How To Cure The 'What Will People Think' Blues

As the saying goes, "In your twenties, you worry about what people think about you. In your thirties you hope people are thinking well of you. In your forties you don't care what people think about you, and in your fifties you realize people aren't thinking about you."

To prove this, I conducted a little unscientific survey. I selected forty names from my address book. My list included friends who I see on a regular basis, friends who live in distant states who are "birthday card" friends, and acquaintances I know because I frequent their establishments or they know my kids. I called each of them and implored each to give no consideration to my personal feelings while answering my survey questions, which were:

1. Have you thought about me today?
2. When was the last time you thought about me?
3. If you thought about me recently, in what context did you think about me?

As expected, hardly anyone had wasted any cerebral energy on me that day. My hairdresser saw my name on her client list for the next afternoon and therefore thought of me for a second and a half. A friend who was unpacking groceries when I called had thought of me because I had given her the recipe that had sent her to the supermarket. I was conspicuously absent from the minds of the other thirty-eight people. They were spending a perfectly enjoyable or a perfectly miserable or a perfectly mundane Karin-free day.

Come to think of it, in the course of any given day I rarely think about anyone but the person or people with whom I reside or with whom I am engaged in conversation. When I am alone I think about what to make for dinner or how to rewrite a particularly awkward sentence or whether or not I am ever going to shed the extra ten pounds I've been toting around for five years.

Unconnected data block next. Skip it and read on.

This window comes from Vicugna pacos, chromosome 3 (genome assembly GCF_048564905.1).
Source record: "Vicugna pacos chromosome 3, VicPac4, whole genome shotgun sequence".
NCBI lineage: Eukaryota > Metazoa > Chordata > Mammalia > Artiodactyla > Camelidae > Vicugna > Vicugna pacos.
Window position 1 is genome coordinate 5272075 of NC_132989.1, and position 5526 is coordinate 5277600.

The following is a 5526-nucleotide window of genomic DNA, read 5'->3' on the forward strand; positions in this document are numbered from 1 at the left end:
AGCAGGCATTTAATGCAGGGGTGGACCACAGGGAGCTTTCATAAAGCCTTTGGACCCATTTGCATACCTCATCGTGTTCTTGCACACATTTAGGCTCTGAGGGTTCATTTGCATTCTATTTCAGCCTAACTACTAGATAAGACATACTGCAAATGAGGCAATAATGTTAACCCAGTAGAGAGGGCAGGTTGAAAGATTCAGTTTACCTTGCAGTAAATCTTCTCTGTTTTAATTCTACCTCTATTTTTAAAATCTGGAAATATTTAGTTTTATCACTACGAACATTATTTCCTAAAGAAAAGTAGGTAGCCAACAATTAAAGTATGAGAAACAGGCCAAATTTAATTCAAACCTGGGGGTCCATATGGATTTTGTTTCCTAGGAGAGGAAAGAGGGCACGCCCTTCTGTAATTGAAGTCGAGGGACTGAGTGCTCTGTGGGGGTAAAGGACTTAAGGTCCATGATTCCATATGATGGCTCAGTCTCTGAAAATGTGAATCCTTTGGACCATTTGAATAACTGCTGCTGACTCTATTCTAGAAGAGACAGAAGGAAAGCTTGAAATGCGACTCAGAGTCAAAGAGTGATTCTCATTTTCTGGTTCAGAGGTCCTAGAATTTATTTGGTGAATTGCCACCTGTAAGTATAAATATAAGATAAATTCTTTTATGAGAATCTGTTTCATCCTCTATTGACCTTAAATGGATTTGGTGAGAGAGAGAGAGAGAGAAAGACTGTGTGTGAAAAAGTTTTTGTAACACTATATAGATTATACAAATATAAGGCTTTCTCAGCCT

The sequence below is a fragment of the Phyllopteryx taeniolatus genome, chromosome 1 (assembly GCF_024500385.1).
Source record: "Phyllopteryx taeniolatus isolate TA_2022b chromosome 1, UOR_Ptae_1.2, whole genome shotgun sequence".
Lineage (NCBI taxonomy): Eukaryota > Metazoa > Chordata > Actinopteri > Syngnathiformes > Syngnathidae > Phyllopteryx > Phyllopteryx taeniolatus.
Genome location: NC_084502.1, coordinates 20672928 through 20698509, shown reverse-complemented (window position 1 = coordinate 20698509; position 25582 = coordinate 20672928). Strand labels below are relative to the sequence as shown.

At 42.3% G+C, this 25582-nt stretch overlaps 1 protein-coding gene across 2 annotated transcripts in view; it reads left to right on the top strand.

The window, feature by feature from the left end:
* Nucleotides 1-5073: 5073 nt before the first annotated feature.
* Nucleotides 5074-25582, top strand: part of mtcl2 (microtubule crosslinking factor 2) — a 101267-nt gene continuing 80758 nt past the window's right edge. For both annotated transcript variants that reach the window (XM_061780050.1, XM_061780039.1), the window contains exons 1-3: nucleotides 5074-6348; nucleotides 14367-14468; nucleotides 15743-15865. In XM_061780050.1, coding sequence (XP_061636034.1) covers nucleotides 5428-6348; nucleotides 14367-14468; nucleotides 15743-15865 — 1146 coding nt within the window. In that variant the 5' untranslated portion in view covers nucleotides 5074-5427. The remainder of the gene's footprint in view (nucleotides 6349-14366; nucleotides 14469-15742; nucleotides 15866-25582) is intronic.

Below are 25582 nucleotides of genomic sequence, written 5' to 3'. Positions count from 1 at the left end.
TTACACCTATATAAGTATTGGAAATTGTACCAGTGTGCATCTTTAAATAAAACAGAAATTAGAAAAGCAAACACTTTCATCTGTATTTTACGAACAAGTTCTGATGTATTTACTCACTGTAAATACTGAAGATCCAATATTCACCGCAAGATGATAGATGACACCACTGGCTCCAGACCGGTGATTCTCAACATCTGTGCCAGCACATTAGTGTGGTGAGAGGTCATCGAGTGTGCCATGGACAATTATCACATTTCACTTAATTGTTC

I have always admired Barbra Streisand. Huge chunks of my adolescence were spent wishing I could be her. It occurs to me now that months go by without my giving her a second thought. I don't think I thought about her once in 2010. I was too busy with my own life to worry about what she was doing with hers. Does she care that I hardly ever think about her? I highly doubt it.

It took me longer than most to stop engaging in the futile "what will people think if I..." exercise. What was I thinking in my twenties and thirties? That people actually cared what I did for a living? That people's perceptions of me were based upon my success in the marketplace? That people would like me better if I were famous? And who were these people?

If you Google "What will people think," you can read through 716,000 results. Fellow Googlers' concerns include: what will people think of a white woman marrying a Vietnamese man, what will people think of me if I'm a Jesus freak, if I had a baby at fifty years old, if I participated in a threesome, if I drive a 1959 Impala, if I got a blue engagement ring, if I bought an older dog instead of a puppy, if I dine alone, if I go to the movies alone, if I stuff my bra, if I use a white cane, if I am bipolar, if my child has a tantrum in the supermarket. There seems to be no end to the list of worries.